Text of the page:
The Crazy World of NYC Landlords-Individual Stories of Other Characters

The Crazy World of NYC Landlords-Individual Stories-Other Characters

I was at my desk one morning when my assistant advised me that there was a boiler outage at one of our largest properties in Washington Heights, NYC.   She knew this from a few tenants that were affected and decided to call her.   Even though tenants knew that they should first reach out to their super and if not satisfied with the results, they had a building specific contact in our building repair coordinator department.   However, there were always those tenants who wanted to call the “boss,” meaning me or my partner.    I immediately contacted my partner, who, I still believe to this day, was the best operator/manager in the multi-family business in the City.   More about him in later articles.

He advised me that he was awakened in the middle of the night by the property manager who had this property in his portfolio to manage and oversee the super and the property operation.    Apparently, an underground gas line had ruptured from the extreme cold of the winter.   He ensured me that he was on top of it and that our boiler repair company was there and doing what they could.   Dealing with ruptured gas lines is always a difficult issue for property owners as it is not something you just go in and fix like a water line.    At the time, the process was to first notify Con Edison, the gas provider, who immediately shuts down the line to protect against the risk of an explosion that could not only cause greater damage, but injury to people as well.    

Once Con Edison shuts down the line, the boiler repair company can trace to find the part of the gas line that has ruptured, figure out the necessary repair and to then submit a plan to the City to obtain its approval to make the repair.   After obtaining the approval, you then need to go to Con Edison to set up the repair process and ultimately the resumption of service to the property.   Often, an owner, upon determining it is not an immediate fix, will hire a temporary heat producing boiler to be parked on the street and pipe heat into the building’s heating pipes.   These were the steps that we were taking.

We were also ready to provide hot plates for the tenants to use to make their meals due to the gas also off for their stoves and ovens.

However, on the same day that I heard about the gas line rupture, I was called by a local community activist, who asked to meet with me to discuss how we were going to deal with the tenants and the outage of their heat and the gas for their stoves and ovens.    I was happy to meet with him and set a meeting up for later in the afternoon at his office.    I decided to take my assistant with me in the event that some of the tenants from the building would be there, many of whom spoke only Spanish. She could be of major assistance because my Spanish was mediocre, and she was raised speaking Spanish.   (At the time, I was taking Spanish classes at the Learning Access, as it was something that would help in my relations with the tenants, most of our superintendents.)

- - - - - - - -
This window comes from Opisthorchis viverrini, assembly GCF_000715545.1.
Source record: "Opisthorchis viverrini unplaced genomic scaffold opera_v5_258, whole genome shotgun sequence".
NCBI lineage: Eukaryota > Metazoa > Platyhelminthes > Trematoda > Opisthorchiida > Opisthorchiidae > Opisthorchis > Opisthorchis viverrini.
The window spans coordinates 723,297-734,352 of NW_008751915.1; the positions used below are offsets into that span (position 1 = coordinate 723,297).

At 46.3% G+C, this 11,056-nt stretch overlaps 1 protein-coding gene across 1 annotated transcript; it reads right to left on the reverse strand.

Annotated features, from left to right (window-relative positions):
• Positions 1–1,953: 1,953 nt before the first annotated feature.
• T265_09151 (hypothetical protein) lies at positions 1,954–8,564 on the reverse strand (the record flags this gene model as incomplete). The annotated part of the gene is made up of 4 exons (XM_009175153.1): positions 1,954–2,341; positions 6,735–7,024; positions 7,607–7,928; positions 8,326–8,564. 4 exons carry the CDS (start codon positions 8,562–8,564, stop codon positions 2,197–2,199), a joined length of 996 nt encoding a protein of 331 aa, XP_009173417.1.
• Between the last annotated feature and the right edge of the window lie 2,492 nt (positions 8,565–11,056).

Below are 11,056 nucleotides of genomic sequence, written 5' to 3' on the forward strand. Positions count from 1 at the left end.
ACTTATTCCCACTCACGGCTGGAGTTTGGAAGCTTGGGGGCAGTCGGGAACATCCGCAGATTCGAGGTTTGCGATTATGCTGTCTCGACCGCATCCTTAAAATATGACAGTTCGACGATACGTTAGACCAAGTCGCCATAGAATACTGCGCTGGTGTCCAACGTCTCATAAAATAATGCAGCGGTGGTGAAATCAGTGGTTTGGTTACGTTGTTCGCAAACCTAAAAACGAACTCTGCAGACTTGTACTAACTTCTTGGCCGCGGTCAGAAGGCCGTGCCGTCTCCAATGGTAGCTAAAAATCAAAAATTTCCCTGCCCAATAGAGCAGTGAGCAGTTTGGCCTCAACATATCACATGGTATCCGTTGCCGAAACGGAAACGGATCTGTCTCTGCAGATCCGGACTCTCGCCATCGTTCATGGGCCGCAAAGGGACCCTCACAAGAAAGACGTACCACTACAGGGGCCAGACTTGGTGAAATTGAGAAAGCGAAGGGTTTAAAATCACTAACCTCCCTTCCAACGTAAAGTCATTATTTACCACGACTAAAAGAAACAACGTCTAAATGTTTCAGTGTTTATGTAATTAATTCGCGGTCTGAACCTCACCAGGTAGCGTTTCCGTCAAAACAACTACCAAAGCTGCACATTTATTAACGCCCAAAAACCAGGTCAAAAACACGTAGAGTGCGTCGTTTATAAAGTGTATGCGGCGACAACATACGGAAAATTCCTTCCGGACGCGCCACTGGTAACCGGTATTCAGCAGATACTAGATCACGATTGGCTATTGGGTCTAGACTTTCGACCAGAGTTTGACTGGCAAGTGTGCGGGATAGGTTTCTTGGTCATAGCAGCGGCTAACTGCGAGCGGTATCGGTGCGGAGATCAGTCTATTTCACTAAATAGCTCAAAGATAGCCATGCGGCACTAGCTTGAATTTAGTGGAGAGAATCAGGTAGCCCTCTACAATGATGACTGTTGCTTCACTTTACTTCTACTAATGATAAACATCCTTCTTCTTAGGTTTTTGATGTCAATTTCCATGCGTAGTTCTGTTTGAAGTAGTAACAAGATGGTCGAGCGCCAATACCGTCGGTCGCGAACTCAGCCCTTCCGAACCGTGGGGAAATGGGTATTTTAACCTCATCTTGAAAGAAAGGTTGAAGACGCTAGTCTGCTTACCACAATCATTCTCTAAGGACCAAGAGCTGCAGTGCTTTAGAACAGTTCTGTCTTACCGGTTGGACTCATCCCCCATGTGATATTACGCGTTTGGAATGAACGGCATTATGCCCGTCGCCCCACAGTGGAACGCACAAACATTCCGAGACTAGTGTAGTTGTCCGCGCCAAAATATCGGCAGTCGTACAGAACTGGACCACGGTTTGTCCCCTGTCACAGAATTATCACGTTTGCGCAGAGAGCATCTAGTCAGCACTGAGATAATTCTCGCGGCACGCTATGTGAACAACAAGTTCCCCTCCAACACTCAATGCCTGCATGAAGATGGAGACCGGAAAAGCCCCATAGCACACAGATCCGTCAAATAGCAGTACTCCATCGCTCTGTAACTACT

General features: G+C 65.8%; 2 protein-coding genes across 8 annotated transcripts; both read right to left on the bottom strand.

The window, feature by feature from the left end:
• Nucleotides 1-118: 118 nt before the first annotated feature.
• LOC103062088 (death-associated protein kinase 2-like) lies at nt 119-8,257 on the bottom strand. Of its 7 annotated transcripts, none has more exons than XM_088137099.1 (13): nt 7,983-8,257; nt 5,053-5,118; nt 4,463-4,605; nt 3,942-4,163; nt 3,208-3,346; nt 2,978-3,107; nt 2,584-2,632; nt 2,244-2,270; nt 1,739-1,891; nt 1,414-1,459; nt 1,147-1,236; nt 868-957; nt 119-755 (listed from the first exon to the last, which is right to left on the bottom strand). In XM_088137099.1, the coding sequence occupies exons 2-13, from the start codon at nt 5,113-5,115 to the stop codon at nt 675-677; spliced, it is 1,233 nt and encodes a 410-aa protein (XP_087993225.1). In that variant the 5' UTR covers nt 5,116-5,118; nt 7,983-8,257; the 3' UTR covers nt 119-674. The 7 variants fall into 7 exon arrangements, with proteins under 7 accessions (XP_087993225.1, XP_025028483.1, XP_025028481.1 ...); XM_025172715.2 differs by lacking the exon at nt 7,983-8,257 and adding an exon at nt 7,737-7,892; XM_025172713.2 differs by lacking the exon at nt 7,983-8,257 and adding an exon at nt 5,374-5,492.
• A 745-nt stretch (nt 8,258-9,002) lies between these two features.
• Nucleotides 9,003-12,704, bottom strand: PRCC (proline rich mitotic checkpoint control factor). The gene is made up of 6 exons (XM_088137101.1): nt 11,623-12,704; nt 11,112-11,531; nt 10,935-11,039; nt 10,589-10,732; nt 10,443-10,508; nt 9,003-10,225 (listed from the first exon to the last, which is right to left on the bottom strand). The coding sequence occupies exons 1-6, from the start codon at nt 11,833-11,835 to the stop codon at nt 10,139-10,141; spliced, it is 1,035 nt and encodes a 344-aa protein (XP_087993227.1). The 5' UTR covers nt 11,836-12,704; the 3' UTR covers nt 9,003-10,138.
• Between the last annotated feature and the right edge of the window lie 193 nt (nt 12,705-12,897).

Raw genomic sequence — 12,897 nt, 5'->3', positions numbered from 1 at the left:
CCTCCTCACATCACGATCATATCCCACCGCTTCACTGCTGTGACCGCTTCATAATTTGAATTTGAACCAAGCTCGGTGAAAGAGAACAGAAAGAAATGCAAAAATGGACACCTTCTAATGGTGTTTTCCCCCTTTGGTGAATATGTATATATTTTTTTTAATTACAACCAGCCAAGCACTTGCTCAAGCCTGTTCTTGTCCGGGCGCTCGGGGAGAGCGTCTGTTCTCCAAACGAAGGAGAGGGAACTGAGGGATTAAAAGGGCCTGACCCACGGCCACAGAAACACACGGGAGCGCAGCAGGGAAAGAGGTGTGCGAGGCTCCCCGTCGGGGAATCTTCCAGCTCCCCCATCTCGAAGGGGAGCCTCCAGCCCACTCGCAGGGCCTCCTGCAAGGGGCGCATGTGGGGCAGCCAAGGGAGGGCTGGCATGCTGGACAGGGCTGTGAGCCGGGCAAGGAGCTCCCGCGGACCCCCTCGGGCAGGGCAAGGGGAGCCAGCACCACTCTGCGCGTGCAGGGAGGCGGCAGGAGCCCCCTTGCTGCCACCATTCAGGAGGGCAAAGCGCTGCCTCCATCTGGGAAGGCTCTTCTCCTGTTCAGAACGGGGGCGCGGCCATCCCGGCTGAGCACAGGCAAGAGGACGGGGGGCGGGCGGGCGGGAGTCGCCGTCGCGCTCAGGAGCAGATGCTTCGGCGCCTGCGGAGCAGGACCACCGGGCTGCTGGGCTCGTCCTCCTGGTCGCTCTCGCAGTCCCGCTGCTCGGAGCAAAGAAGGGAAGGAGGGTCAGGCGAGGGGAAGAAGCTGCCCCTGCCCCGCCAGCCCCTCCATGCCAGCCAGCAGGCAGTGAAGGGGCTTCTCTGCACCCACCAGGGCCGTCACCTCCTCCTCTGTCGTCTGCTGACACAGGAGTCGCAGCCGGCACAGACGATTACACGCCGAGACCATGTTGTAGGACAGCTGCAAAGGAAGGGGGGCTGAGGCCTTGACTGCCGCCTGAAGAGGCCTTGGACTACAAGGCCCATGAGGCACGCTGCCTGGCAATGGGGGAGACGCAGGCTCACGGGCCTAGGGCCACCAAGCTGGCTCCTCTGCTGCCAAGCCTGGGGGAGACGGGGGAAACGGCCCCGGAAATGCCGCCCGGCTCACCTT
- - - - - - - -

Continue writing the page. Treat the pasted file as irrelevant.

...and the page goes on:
We entered the Tenant Advocate’s office, which was on the second floor, above a small grocery store.   I did not know him, nor had I ever heard of him, but I wanted to hear what he had to say and to assure him and the tenants that we would do the right thing to protect them and help them in this emergency.

He was extremely cordial and quite friendly.    He told me that he had spoken to only a few of the tenants but was totally aware that the gas was turned off and that they didn’t have heat.    I filled him in on what steps we were taking and our expectations of how long it would take to put the situation back to normal.   By the way, there were no tenants there, nor did he have any other of his staff with him (if he had any).    After I finished explaining the process that we had undertaken, he asked if my assistant would leave the room for a few minutes so that he could speak with me privately.   Although this felt rather odd, I thought maybe he wanted to give me a hard time privately.    

So, we are sitting there alone, and he takes out a yellow pad and scribbles something on it.    He then turned it towards me, without a word, to show me what he had written.   On the pad he wrote:

                “$10,000”

In big bold numbers.    My immediate reaction was:

“Is that for the tenants?”

He didn’t say a word but pointed at himself.

I said:

“It’s for you?”

He shook his head affirmatively.    I said:

“Not what we do. “

I then told him that we would do what’s right by the tenants and I got up and left.

When I told my partner, he said to ignore him, and my partner assured me that he would get the job done quickly.

My meeting was on a Thursday.   On the following Tuesday, it was reported that the same Tenant Advocate was found bludgeoned to death and dismembered.   His body found in trash bags in the Bronx.   Six years later, a NYC building owner and his brother were arrested and charged with his murder.   The Tenant Advocate in their cas was harassing this Landlord as the Landlord was allowing drug dealing to run rampant in his properties and not taking care of violations.

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